Boeing has spent the past week meeting with transportation safety regulators first in the United States and now in Japan, pushing a plan to fix the concerns that have had the 787 Dreamliner grounded since mid-January. Boeing's customers are losing money and Boeing's reputation suffers every day the planes aren't flying, so Boeing would like to get the planes back in the air as soon as April.
Boeing has traced the problems, which have included smoke infiltrating the plane cabin and even a small fire, to large, advanced lithium ion batteries in the plane's wing, which can overheat. While investigators don't yet know what causes the batteries to overheat in the first place, Boeing's fix involves mitigating this event by insulating the batteries, surrounding them in a fireproof case, and venting gases that could build up inside the battery compartment.
While the U.S. Federal Aviation Administration is not yet ready to allow test flights , Japanese regulators aren't even ready to admit that the battery itself is the problem, according to The New York Times. At a press conference, Japanese transport minister Akihiro Ota called Boeing's plan a "starting point" and indicated that his ministry would need to take some time just to evaluate the proposal to see if its satisfactory. If Japanese regulators don't accept that the battery is at fault, and require Boeing to go back to the drawing board for a more comprehensive fix, resuming flights by April would look very unrealistic.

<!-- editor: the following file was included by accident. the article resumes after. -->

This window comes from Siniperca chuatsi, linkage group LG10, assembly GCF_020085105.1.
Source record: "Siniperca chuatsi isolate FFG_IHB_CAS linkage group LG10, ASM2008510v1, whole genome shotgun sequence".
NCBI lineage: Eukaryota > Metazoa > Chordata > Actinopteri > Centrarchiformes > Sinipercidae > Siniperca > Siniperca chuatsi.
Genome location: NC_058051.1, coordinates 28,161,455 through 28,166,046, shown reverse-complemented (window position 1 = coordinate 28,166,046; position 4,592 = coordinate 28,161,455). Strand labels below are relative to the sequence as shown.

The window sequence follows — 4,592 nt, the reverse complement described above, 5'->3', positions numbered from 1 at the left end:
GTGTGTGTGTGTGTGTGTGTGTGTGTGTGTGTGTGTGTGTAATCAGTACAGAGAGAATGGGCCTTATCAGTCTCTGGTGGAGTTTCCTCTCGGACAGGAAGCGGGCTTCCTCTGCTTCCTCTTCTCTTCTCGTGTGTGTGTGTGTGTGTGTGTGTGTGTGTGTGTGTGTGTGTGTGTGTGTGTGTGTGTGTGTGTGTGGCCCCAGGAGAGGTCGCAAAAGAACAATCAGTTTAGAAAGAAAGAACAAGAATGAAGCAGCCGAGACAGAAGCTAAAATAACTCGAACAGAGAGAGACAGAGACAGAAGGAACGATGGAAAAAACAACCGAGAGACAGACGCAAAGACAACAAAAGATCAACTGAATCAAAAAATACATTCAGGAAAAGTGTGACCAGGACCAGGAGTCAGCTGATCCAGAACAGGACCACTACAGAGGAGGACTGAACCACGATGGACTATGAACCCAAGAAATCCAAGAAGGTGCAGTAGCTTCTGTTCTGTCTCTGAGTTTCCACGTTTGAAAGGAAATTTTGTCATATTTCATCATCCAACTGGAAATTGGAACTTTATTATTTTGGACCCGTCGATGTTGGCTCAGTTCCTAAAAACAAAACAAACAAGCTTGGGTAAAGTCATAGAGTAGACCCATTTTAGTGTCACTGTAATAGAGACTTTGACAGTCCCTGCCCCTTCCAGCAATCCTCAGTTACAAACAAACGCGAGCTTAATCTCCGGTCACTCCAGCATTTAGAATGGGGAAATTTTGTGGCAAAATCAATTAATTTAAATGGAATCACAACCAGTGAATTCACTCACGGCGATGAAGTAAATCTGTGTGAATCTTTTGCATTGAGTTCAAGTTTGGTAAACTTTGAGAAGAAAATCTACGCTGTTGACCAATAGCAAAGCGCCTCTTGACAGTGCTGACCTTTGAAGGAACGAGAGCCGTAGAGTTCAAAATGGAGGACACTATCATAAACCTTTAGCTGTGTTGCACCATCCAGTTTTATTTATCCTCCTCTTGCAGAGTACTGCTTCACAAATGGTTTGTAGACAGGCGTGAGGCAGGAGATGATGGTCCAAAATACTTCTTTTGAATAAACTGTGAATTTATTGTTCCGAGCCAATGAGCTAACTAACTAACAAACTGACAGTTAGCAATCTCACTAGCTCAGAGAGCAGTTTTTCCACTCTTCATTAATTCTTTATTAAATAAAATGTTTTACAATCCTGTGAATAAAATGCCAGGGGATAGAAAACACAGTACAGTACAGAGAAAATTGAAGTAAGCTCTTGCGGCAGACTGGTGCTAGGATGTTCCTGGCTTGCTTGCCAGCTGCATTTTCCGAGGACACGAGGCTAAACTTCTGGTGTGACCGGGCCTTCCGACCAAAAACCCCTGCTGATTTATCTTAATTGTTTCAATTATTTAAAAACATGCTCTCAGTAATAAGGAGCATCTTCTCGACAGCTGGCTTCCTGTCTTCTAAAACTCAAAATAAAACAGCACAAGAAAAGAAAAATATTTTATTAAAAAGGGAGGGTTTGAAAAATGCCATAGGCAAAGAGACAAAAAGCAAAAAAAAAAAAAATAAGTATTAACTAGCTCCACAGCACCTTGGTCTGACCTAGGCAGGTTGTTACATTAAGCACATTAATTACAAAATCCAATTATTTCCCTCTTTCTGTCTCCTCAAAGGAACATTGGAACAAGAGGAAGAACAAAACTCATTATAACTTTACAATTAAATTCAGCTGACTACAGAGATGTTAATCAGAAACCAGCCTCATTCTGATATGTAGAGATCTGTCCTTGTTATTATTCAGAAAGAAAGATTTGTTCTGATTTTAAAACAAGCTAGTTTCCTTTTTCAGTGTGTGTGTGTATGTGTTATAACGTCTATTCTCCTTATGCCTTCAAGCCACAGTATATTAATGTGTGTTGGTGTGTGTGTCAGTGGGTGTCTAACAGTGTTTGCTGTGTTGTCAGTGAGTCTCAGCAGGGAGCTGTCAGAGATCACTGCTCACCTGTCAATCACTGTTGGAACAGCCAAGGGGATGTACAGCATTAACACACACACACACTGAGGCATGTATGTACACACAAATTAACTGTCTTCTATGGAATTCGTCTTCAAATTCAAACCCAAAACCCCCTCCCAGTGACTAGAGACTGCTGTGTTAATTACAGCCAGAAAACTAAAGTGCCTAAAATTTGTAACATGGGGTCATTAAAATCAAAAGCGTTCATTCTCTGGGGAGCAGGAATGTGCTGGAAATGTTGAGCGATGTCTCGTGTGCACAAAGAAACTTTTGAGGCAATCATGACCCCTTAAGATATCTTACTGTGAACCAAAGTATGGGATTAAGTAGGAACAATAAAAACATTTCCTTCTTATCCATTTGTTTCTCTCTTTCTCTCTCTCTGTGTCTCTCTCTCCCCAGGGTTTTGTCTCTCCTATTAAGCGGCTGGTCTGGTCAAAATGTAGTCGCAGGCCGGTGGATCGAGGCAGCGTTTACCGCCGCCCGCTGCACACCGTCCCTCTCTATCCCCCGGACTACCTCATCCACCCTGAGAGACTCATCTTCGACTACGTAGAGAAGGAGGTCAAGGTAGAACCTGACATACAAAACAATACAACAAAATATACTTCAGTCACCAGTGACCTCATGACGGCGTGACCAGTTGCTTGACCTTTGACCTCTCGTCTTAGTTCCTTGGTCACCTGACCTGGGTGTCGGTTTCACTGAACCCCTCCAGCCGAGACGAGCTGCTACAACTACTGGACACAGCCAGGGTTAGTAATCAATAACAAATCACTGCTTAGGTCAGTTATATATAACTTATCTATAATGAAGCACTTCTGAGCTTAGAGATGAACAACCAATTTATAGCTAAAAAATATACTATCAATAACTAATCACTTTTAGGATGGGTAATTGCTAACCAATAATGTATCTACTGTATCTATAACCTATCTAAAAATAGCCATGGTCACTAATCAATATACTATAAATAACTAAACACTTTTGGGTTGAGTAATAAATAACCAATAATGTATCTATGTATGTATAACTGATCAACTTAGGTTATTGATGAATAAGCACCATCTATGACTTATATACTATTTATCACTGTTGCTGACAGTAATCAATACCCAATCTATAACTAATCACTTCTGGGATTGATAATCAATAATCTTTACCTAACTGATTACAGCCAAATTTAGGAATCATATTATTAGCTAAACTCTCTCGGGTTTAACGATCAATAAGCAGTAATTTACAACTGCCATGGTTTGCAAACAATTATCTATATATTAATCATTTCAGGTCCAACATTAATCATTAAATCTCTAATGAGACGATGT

There may be a bit of nationalist pride in Japan's regulatory position here: The batteries in question were produced by GS Yuasa, a Japanese company. That nationalism could hurt Boeing now, but it has certainly helped in the past. I doubt it's any accident that Japanese suppliers produced around a third of the Dreamliner, a larger portion than any other country, and Japanese national airlines have been the biggest customers for the Dreamliner.
Japanese airlines, including launch customer All Nippon Airways and Japanese national flag-carrier Japan Airlines, between them operate around half of the global 787 fleet. In the U.S., just six Dreamliners have been delivered nationwide, all of them to United Air Lines .
Japan's preponderance of Dreamliners means that even though Boeing is an iconic American company, Japanese regulators actually have far more clout than US regulators in determining when and how the 787 gets back in the air. Of course, Japan's heavy investment in the Dreamliner also means the nation has a strong incentive to get the plane back in the air as quickly and safely as possible.
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The article Regulators Wary of Boeing's Plan to Fix the Dreamliner originally appeared on Fool.com.
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